Meet Sharafat Mir.
Sharafat is a typical young twenty-year-old man attempting to carve his path in this world. He is studying Biomedical Science at university, building relationships, working in hospitality to pay the bills, learning to manage his money. Along the way, he is gathering those experiences that help with life choices and decisions further down the track.
Under this seemingly regular exterior, however, is an extraordinary story of a young man forced to flee his country with his mother and sisters to a new land, and bear the responsibility of looking after them.
When Sharafat and his family arrived in Australia from Afghanistan, he was sixteen. He did not speak English and had to contend with caring for his sick mother and two younger sisters. His older brother was not able to make the trip with them to Australia, leaving young Sharafat as the man of the house.
Sharafat’s ability to care for his mother was made more difficult by the fact he was too young to drive, so relied on public transport to help her attend various weekly medical appointments at different hospitals and clinics. This began to take its toll.
“I was struggling to find time to complete my school work, continue working part-time and look after my Mum. The time consumed waiting for and travelling on public transport just didn’t allow me to fit everything in,” Sharafat explains.
Sharafat needed help. This is when he met Fleur Kenny, a Senior Coordinator at FSG Australia’s (FSG) Connections and Young Carer Program.
“Together we identified that not being able to travel independently was Sharafat’s greatest barrier to juggling his full day and caring for his mother. So we set about finding a solution. He needed to get his driver’s licence and work towards purchasing a family car.”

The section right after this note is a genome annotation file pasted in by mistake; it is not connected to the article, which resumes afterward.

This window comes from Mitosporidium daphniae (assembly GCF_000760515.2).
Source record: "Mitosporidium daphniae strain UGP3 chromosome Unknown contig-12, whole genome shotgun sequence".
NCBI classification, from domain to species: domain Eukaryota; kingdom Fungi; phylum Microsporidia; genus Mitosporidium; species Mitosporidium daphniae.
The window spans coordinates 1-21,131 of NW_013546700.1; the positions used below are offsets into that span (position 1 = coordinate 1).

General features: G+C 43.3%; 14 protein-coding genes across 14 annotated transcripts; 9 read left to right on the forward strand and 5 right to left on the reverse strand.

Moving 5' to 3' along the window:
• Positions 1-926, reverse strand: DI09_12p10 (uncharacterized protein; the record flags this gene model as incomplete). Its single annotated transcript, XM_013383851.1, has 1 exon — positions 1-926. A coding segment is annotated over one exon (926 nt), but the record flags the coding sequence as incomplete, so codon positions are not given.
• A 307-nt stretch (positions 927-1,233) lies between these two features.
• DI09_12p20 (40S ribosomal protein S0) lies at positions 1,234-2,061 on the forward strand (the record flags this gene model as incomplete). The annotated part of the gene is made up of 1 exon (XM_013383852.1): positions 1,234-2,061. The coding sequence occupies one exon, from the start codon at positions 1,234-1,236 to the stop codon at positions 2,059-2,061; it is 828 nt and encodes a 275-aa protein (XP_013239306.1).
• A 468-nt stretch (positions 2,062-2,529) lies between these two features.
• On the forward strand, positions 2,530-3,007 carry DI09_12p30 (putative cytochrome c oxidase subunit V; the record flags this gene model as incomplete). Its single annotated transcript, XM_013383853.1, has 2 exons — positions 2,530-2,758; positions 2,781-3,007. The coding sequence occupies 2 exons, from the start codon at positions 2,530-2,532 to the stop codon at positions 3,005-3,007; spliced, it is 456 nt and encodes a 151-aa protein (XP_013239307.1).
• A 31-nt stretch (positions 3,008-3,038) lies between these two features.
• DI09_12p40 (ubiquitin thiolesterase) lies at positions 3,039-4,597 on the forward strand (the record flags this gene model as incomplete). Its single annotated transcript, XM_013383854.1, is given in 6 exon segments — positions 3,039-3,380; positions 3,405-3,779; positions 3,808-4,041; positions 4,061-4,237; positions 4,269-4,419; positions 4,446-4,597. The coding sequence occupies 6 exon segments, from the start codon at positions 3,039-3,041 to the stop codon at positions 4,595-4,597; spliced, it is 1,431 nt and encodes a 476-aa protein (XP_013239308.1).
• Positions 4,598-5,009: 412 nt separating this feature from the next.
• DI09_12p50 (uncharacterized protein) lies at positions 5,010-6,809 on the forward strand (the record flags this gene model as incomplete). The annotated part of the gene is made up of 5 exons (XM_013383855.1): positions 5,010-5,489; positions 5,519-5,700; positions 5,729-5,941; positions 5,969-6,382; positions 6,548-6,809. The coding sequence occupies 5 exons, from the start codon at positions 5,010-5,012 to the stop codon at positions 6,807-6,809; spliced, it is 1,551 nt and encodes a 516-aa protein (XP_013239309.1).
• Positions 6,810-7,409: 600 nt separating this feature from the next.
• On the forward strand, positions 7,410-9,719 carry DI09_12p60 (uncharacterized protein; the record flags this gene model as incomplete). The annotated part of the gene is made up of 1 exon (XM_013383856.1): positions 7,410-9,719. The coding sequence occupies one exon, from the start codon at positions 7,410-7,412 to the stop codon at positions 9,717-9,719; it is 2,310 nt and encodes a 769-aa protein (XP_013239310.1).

FSG partners with No Yelling Driving School to assist young carers like Sharafat obtain their licence. FSG funds the lessons and licence and works with the young person through the process to ensure they achieve their goals as quickly and safely as possible.
“No Yelling staff are different. They’re really progressive in the way they approach teaching their students. The company’s philosophy and values align with FSG’s in regards to inclusivity and regard for all members of our community,” says Fleur.
When students attend No Yelling driving lessons, they have the same instructor throughout their training. This is when Sharafat met Eddie Peerez, No Yelling Instructor. Surprisingly, it is not the first-time Eddie has worked with someone in Sharafat’s position.
“When young people like Sharafat are in that unique position of being a carer for someone they love, their reasons for achieving their licence are quite different to the majority of people their age. When I was going for my licence, I was thinking about taking my girlfriend out to dinner and hanging out with my mates. There are completely different levels of responsibility for someone like Sharafat and this needs to be taken into account when delivering the lessons,” explains Eddie.
Sharafat was extremely nervous as he didn’t want to waste the opportunity. “It was very stressful. I thought, what if I fail the test? I might not get the chance again.”
With FSG walking alongside Sharafat, coupled with No Yelling’s approach, his fears about not achieving his licence fears were quickly alleviated.
“We have brainstorming sessions every week about how best to deliver our teaching. Whether it’s modifying lessons for language barriers or disability, we try to think of all people and groups in our community to ensure we’re as ready as we can be for different people’s circumstances. For example, when there is a language barrier, we have blank note pads to draw an instruction in,” says Eddie.
FSG intentionally designs and creates opportunities that reflect the things a person says they need and want, walking alongside someone until those dreams have been realised.
“I wouldn’t have been able to work, study and look after Mum without the license. I would have eventually had to make a choice,” says Sharafat. “I’m so grateful to both FSG and No Yelling for giving me the opportunity and all their support along the way.”
Thanks to Bobby Rein Photography.